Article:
To send content items to your account,
please confirm that you agree to abide by our usage policies.
If this is the first time you use this feature, you will be asked to authorise Cambridge Core to connect with your account.
Find out more about sending content to .
To send content items to your Kindle, first ensure email@example.com
is added to your Approved Personal Document E-mail List under your Personal Document Settings
on the Manage Your Content and Devices page of your Amazon account. Then enter the ‘name’ part
of your Kindle email address below.
Find out more about sending to your Kindle.
Note you can select to send to either the @free.kindle.com or @kindle.com variations.
‘@free.kindle.com’ emails are free but can only be sent to your device when it is connected to wi-fi.
‘@kindle.com’ emails can be delivered even when you are not connected to wi-fi, but note that service fees apply.
To describe the epidemiology and healthcare costs of Clostridium difficile infection (CDI) identified in the outpatient setting.
Population-based, retrospective cohort study.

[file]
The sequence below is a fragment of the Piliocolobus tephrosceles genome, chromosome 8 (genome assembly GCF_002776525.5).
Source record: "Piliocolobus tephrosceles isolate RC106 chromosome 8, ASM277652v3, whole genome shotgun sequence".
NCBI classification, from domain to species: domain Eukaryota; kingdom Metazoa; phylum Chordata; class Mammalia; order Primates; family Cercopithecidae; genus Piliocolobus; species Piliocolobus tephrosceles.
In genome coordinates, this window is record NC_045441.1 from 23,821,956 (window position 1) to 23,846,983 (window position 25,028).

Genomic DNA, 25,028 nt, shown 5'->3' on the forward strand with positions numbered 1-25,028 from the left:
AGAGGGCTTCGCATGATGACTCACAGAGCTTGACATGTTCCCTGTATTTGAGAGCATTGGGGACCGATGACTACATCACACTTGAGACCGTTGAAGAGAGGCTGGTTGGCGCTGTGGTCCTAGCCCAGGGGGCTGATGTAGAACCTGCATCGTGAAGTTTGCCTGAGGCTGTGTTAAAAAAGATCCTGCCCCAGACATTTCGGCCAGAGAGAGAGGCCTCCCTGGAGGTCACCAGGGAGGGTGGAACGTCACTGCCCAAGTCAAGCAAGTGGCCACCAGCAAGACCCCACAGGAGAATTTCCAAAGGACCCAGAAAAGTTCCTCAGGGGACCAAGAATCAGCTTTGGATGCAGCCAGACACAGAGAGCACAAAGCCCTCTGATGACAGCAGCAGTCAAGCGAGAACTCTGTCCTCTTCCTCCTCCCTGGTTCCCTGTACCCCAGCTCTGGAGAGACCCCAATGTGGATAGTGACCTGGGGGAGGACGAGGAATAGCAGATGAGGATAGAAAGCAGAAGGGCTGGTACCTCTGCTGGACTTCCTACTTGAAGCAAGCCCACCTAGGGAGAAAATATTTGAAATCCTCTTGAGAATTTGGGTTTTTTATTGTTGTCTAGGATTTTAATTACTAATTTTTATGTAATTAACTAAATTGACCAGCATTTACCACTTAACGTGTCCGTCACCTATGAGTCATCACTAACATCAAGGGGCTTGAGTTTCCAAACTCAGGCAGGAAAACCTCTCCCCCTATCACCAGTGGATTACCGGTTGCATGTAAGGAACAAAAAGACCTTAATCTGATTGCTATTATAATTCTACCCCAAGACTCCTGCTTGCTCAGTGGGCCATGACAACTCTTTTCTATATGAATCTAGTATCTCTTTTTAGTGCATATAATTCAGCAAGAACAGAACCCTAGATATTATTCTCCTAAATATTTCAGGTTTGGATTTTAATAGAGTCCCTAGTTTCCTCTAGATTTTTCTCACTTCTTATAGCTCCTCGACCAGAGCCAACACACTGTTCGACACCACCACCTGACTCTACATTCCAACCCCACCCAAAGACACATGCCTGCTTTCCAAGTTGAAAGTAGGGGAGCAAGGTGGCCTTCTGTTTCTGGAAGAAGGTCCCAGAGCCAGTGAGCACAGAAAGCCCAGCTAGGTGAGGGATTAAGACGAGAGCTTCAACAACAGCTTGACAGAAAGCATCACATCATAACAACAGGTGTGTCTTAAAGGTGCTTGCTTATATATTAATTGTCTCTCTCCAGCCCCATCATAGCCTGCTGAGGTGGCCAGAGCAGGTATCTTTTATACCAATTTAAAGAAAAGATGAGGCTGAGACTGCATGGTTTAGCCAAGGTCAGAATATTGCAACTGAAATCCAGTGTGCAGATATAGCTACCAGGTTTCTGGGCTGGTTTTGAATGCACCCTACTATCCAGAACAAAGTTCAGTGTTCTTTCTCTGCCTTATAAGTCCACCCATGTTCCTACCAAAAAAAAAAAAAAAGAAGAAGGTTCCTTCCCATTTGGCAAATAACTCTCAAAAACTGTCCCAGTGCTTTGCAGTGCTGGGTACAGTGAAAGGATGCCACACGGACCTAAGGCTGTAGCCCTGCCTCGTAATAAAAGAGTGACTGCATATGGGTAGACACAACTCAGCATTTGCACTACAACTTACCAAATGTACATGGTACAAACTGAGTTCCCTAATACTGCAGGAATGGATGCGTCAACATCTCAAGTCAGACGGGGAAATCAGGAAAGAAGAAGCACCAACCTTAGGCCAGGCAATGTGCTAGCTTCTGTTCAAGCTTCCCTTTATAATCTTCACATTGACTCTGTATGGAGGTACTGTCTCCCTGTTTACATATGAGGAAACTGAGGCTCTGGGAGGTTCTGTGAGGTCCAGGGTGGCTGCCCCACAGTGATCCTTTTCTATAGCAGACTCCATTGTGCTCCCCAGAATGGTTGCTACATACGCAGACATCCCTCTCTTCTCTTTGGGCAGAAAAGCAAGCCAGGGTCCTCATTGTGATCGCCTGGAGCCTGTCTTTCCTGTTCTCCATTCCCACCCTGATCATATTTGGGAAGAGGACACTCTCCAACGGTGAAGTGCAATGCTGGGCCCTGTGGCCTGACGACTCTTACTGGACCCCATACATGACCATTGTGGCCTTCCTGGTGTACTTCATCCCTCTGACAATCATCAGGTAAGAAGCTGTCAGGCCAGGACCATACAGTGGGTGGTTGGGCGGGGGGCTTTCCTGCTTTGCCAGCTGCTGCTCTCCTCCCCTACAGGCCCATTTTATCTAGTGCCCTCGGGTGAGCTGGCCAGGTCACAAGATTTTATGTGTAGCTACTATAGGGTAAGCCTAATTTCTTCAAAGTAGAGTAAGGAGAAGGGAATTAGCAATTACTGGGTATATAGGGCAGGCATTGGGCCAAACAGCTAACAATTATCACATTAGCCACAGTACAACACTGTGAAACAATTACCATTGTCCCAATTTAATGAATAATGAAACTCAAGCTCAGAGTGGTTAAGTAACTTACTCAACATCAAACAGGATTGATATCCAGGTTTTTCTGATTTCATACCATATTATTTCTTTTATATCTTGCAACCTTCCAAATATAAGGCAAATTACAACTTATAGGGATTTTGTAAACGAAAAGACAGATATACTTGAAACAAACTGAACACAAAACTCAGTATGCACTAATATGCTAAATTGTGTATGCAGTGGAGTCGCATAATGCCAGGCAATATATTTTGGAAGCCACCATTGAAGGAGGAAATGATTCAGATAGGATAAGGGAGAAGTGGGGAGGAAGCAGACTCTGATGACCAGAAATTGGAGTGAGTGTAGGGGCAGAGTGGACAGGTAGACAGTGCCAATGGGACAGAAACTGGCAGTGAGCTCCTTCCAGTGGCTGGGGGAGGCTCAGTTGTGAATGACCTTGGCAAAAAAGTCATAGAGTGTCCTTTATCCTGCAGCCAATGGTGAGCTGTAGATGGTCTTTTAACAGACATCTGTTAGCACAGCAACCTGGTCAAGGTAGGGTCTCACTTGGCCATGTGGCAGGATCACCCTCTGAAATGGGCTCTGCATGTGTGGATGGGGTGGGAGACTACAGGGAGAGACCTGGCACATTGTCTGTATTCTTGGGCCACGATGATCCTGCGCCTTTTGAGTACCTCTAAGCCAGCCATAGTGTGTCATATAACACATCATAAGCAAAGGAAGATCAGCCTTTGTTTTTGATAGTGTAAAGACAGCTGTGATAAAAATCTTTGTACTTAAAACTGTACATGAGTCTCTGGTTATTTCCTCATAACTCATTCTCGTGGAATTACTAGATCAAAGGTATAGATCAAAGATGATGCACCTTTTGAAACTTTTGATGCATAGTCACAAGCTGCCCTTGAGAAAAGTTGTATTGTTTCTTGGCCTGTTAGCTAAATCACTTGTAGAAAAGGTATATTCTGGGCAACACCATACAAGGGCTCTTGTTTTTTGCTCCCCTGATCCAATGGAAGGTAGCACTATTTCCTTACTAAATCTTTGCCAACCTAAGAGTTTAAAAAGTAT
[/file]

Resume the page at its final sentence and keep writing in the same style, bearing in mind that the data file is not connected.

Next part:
Kaiser Permanente Colorado and Kaiser Permanente Northwest members between June 1, 2005, and September 30, 2008.
We identified persons with incident CDI and classified CDI by whether it was identified in the outpatient or inpatient healthcare setting. We collected information about baseline variables and follow-up healthcare utilization, costs, and outcomes among patients with CDI. We compared characteristics of patients with CDI identified in the outpatient versus inpatient setting.
We identified 3,067 incident CDIs; 56% were identified in the outpatient setting. Few strong, independent predictors of diagnostic setting were identified, although a previous stay in a nonacute healthcare institution (odds ratio [OR], 1.45 [95% confidence interval (CI), 1.13-1.86]) was statistically associated with outpatient-identified CDI, as was age from 50 to 59 years (OR, 1.64 [95% CI, 1.18-2.29]), 60 to 69 years (OR, 1.37 [95% CI, 1.03-1.82]), and 70 to 79 years (OR, 1.36 [95% CI, 1.06-1.74]), when compared with persons aged 80-89 years.
We found that more than one-half of incident CDIs in this population were identified in the outpatient setting. Patients with outpatient-identified CDI were younger with fewer comorbidities, although they frequently had previous exposure to healthcare. These data suggest that practitioners should be aware of CDI and obtain appropriate diagnostic testing on outpatients with CDI symptoms.
Infect Control Hosp Epidemiol 2012;33(10):1031-1038